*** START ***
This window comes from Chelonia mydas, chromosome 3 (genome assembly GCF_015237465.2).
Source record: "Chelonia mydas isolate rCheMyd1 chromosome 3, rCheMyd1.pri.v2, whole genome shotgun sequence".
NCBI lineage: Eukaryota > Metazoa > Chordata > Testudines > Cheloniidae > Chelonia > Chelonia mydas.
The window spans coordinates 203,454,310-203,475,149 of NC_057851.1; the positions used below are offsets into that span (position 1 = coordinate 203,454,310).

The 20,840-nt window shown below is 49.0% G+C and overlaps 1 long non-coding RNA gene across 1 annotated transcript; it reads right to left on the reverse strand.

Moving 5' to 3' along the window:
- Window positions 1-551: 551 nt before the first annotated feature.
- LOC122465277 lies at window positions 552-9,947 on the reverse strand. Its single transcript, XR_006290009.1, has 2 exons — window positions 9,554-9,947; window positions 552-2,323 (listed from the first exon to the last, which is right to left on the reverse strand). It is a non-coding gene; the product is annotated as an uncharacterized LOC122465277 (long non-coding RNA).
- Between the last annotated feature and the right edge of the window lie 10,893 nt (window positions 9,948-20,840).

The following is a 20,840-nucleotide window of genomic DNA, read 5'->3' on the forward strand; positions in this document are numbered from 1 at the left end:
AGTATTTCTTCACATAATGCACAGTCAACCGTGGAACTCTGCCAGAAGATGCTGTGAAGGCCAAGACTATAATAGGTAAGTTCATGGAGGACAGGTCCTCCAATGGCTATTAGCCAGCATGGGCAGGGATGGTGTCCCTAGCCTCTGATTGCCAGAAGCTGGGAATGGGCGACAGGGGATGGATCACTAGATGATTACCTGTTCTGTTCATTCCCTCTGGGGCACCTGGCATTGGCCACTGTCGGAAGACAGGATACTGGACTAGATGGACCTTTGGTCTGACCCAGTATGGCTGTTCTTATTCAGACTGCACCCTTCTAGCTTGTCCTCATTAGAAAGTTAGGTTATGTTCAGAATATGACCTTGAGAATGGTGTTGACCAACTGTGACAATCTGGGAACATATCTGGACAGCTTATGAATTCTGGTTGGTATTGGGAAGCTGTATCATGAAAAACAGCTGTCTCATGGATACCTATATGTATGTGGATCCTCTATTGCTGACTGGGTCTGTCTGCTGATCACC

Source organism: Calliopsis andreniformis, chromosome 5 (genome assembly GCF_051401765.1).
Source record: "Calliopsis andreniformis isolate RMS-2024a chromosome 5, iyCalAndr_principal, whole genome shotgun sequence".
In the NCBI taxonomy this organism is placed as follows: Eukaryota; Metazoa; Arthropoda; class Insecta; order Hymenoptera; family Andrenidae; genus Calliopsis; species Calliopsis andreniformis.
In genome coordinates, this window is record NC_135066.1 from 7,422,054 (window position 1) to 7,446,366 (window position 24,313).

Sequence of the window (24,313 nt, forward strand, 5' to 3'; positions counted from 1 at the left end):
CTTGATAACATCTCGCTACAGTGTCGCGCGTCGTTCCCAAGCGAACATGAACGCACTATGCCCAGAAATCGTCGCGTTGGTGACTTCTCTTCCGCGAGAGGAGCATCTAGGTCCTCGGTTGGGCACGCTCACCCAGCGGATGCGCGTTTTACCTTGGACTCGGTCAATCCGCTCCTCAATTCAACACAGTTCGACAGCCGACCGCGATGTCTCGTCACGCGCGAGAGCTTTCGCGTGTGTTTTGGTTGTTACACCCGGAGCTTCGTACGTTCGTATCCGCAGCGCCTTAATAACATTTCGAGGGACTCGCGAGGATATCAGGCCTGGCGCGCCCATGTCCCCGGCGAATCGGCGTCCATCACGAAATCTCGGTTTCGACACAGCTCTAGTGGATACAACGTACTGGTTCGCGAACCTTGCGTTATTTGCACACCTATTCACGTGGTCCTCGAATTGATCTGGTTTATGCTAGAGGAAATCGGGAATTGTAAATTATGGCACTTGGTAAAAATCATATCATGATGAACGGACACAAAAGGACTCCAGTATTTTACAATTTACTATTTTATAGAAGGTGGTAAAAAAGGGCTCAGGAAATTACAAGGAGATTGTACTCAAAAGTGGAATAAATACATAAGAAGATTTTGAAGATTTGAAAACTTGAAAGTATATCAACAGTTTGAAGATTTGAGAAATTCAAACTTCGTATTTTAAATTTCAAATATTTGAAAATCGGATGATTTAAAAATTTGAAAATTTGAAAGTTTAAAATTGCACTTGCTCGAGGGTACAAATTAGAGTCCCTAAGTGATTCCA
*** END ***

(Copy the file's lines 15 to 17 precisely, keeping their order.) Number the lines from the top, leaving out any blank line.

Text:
In genome coordinates, this window is record NC_135066.1 from 7,422,054 (window position 1) to 7,446,366 (window position 24,313).

Sequence of the window (24,313 nt, forward strand, 5' to 3'; positions counted from 1 at the left end):
CTTGATAACATCTCGCTACAGTGTCGCGCGTCGTTCCCAAGCGAACATGAACGCACTATGCCCAGAAATCGTCGCGTTGGTGACTTCTCTTCCGCGAGAGGAGCATCTAGGTCCTCGGTTGGGCACGCTCACCCAGCGGATGCGCGTTTTACCTTGGACTCGGTCAATCCGCTCCTCAATTCAACACAGTTCGACAGCCGACCGCGATGTCTCGTCACGCGCGAGAGCTTTCGCGTGTGTTTTGGTTGTTACACCCGGAGCTTCGTACGTTCGTATCCGCAGCGCCTTAATAACATTTCGAGGGACTCGCGAGGATATCAGGCCTGGCGCGCCCATGTCCCCGGCGAATCGGCGTCCATCACGAAATCTCGGTTTCGACACAGCTCTAGTGGATACAACGTACTGGTTCGCGAACCTTGCGTTATTTGCACACCTATTCACGTGGTCCTCGAATTGATCTGGTTTATGCTAGAGGAAATCGGGAATTGTAAATTATGGCACTTGGTAAAAATCATATCATGATGAACGGACACAAAAGGACTCCAGTATTTTACAATTTACTATTTTATAGAAGGTGGTAAAAAAGGGCTCAGGAAATTACAAGGAGATTGTACTCAAAAGTGGAATAAATACATAAGAAGATTTTGAAGATTTGAAAACTTGAAAGTATATCAACAGTTTGAAGATTTGAGAAATTCAAACTTCGTATTTTAAATTTCAAATATTTGAAAATCGGATGATTTAAAAATTTGAAAATTTGAAAGTTTAAAATTGCACTTGCTCGAGGGTACAAATTAGAGTCCCTAAGTGATTCCA